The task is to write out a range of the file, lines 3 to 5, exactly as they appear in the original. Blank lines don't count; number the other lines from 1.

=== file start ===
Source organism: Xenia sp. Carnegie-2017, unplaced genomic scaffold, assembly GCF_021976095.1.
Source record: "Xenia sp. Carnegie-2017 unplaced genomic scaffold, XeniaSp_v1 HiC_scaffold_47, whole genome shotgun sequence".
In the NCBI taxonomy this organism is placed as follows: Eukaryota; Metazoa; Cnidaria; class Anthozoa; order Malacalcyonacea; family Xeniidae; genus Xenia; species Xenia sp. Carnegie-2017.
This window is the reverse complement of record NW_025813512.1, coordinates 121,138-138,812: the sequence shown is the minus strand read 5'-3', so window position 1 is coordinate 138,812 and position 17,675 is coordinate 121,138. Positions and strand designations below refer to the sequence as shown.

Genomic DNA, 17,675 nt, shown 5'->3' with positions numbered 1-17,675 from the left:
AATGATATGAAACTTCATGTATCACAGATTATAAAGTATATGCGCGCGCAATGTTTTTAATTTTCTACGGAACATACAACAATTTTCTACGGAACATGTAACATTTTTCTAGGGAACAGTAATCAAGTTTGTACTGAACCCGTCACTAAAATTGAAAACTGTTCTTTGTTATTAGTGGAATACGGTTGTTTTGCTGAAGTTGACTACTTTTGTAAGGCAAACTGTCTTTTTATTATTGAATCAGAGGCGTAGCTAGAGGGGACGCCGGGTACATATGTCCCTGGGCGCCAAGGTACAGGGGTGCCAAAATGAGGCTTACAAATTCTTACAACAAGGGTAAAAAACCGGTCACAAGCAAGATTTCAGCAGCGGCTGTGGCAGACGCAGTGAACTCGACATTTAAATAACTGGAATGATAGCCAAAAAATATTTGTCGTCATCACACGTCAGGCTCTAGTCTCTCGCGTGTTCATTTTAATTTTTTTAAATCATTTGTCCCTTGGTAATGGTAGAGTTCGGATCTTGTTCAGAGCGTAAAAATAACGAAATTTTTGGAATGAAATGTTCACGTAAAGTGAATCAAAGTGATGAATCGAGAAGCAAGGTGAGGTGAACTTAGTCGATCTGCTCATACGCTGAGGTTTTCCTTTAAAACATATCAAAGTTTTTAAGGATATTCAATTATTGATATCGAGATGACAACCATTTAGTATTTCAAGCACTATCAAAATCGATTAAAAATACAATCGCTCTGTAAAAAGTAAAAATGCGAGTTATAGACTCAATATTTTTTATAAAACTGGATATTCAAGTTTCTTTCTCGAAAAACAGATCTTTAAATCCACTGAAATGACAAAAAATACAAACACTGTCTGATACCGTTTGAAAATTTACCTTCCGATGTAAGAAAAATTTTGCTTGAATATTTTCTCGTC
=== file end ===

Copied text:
In the NCBI taxonomy this organism is placed as follows: Eukaryota; Metazoa; Cnidaria; class Anthozoa; order Malacalcyonacea; family Xeniidae; genus Xenia; species Xenia sp. Carnegie-2017.
This window is the reverse complement of record NW_025813512.1, coordinates 121,138-138,812: the sequence shown is the minus strand read 5'-3', so window position 1 is coordinate 138,812 and position 17,675 is coordinate 121,138. Positions and strand designations below refer to the sequence as shown.

Genomic DNA, 17,675 nt, shown 5'->3' with positions numbered 1-17,675 from the left: